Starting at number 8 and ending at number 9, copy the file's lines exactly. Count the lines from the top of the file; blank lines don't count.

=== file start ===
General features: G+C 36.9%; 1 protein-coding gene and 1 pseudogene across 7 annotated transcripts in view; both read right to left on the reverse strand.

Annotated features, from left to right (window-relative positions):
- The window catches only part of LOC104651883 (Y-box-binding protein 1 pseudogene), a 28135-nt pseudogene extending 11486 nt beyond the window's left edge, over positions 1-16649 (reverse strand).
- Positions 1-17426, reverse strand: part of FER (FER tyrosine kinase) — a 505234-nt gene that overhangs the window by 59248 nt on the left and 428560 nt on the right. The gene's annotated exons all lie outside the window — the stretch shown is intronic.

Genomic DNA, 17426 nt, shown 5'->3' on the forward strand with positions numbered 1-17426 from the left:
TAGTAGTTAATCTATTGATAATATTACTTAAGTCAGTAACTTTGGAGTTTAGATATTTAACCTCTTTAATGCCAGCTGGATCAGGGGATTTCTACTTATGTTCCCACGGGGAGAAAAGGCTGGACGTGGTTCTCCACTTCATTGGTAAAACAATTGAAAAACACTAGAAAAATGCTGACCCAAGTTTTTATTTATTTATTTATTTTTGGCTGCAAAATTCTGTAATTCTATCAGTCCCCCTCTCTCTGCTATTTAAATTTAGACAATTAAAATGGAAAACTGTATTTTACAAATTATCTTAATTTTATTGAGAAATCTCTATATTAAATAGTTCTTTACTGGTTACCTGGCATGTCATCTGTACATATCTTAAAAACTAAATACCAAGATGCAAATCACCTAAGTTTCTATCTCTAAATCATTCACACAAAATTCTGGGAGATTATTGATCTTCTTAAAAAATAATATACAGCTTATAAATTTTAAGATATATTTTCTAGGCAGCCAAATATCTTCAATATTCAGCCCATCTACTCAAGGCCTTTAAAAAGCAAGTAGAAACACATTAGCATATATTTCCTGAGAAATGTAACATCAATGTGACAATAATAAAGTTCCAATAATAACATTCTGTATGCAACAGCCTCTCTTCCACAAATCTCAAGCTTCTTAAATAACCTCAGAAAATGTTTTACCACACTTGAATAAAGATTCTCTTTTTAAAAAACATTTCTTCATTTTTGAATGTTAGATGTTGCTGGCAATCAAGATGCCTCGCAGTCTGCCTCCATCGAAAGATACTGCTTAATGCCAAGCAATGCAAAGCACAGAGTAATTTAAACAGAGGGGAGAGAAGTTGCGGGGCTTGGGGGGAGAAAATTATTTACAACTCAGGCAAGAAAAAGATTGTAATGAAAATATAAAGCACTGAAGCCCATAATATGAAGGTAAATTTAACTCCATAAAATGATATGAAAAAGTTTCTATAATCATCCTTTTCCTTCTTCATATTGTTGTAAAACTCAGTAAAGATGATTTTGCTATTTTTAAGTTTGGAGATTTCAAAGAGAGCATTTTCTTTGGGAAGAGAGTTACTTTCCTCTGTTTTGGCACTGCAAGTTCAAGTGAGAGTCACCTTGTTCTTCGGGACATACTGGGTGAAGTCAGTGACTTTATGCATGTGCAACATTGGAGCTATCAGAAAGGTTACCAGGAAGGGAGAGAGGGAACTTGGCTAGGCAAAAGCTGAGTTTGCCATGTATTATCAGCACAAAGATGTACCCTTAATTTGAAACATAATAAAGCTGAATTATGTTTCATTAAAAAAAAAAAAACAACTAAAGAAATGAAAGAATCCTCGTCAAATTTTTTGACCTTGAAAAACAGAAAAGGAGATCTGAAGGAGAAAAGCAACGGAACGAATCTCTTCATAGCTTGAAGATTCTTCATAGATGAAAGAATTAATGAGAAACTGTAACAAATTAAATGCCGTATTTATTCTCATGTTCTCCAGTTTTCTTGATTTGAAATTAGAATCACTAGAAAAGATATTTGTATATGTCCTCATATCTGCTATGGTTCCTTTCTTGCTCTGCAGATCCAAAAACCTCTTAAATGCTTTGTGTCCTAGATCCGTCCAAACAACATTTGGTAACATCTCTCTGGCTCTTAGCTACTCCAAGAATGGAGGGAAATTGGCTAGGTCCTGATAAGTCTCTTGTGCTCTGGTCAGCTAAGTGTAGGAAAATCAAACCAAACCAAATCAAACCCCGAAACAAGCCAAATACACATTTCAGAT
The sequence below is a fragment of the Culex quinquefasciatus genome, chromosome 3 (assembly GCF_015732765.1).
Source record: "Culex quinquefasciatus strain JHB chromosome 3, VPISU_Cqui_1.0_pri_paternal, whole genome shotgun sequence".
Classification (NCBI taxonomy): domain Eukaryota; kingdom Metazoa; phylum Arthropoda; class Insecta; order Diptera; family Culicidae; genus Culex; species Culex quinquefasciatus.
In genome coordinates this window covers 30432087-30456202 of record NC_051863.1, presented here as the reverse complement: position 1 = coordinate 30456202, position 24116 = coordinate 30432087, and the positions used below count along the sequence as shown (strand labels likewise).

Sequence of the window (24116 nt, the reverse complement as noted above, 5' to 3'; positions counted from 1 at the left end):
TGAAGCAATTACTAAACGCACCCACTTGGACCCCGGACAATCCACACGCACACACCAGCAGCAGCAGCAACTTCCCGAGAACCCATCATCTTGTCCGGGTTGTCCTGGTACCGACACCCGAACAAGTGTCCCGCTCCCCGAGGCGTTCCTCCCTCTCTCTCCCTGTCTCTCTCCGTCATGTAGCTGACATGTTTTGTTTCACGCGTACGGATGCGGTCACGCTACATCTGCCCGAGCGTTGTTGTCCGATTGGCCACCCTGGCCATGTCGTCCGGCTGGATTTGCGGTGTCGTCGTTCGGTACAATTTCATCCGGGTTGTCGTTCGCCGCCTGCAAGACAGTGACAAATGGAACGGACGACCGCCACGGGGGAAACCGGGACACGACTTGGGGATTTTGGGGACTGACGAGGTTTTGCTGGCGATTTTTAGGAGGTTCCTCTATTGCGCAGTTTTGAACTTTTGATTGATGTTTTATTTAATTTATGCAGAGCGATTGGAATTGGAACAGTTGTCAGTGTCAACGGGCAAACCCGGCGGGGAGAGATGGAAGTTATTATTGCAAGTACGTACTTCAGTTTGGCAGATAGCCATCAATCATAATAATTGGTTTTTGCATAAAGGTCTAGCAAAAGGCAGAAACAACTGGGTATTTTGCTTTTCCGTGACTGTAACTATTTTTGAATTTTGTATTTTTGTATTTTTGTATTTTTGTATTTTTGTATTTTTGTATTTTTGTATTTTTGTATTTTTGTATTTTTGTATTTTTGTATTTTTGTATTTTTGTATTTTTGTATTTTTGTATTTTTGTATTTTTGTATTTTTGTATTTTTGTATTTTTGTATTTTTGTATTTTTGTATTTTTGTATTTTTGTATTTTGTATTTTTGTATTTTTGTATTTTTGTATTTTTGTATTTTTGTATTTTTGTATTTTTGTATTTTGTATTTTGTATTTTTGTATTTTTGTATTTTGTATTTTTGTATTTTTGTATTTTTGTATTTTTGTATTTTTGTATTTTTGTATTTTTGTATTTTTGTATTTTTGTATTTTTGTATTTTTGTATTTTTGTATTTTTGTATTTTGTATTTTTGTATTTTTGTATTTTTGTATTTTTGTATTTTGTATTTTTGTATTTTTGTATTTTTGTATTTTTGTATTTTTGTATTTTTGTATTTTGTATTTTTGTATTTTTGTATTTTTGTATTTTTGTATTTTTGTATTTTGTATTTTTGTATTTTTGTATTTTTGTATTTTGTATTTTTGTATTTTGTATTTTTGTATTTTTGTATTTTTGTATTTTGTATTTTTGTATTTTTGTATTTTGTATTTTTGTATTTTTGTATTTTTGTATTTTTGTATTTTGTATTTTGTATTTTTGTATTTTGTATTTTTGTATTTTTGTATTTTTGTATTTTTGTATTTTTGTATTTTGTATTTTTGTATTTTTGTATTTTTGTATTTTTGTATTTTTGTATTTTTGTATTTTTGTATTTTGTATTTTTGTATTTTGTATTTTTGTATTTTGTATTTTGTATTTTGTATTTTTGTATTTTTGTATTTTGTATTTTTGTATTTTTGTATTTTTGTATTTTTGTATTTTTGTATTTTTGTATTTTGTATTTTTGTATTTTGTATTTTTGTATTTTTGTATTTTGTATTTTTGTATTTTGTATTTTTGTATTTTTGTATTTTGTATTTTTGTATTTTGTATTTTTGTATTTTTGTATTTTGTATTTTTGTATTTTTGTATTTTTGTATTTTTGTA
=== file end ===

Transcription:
Source record: "Culex quinquefasciatus strain JHB chromosome 3, VPISU_Cqui_1.0_pri_paternal, whole genome shotgun sequence".
Classification (NCBI taxonomy): domain Eukaryota; kingdom Metazoa; phylum Arthropoda; class Insecta; order Diptera; family Culicidae; genus Culex; species Culex quinquefasciatus.